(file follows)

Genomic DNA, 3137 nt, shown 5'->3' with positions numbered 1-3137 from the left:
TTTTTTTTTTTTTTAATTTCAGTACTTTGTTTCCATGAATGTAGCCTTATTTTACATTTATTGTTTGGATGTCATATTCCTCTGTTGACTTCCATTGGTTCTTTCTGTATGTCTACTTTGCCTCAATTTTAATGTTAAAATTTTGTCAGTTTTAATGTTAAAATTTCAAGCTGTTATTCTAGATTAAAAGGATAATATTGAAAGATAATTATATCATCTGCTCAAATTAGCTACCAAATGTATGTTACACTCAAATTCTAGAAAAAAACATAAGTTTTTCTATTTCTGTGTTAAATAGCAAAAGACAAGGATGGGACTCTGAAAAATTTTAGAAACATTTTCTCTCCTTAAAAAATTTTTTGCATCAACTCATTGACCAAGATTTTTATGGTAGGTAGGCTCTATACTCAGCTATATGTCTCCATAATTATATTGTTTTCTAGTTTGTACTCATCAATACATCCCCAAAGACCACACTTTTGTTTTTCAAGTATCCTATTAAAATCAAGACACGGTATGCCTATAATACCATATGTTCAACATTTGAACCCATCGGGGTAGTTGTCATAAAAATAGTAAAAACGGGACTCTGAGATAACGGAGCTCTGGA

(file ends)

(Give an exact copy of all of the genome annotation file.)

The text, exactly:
Genomic DNA, 3137 nt, shown 5'->3' with positions numbered 1-3137 from the left:
TTTTTTTTTTTTTTAATTTCAGTACTTTGTTTCCATGAATGTAGCCTTATTTTACATTTATTGTTTGGATGTCATATTCCTCTGTTGACTTCCATTGGTTCTTTCTGTATGTCTACTTTGCCTCAATTTTAATGTTAAAATTTTGTCAGTTTTAATGTTAAAATTTCAAGCTGTTATTCTAGATTAAAAGGATAATATTGAAAGATAATTATATCATCTGCTCAAATTAGCTACCAAATGTATGTTACACTCAAATTCTAGAAAAAAACATAAGTTTTTCTATTTCTGTGTTAAATAGCAAAAGACAAGGATGGGACTCTGAAAAATTTTAGAAACATTTTCTCTCCTTAAAAAATTTTTTGCATCAACTCATTGACCAAGATTTTTATGGTAGGTAGGCTCTATACTCAGCTATATGTCTCCATAATTATATTGTTTTCTAGTTTGTACTCATCAATACATCCCCAAAGACCACACTTTTGTTTTTCAAGTATCCTATTAAAATCAAGACACGGTATGCCTATAATACCATATGTTCAACATTTGAACCCATCGGGGTAGTTGTCATAAAAATAGTAAAAACGGGACTCTGAGATAACGGAGCTCTGGA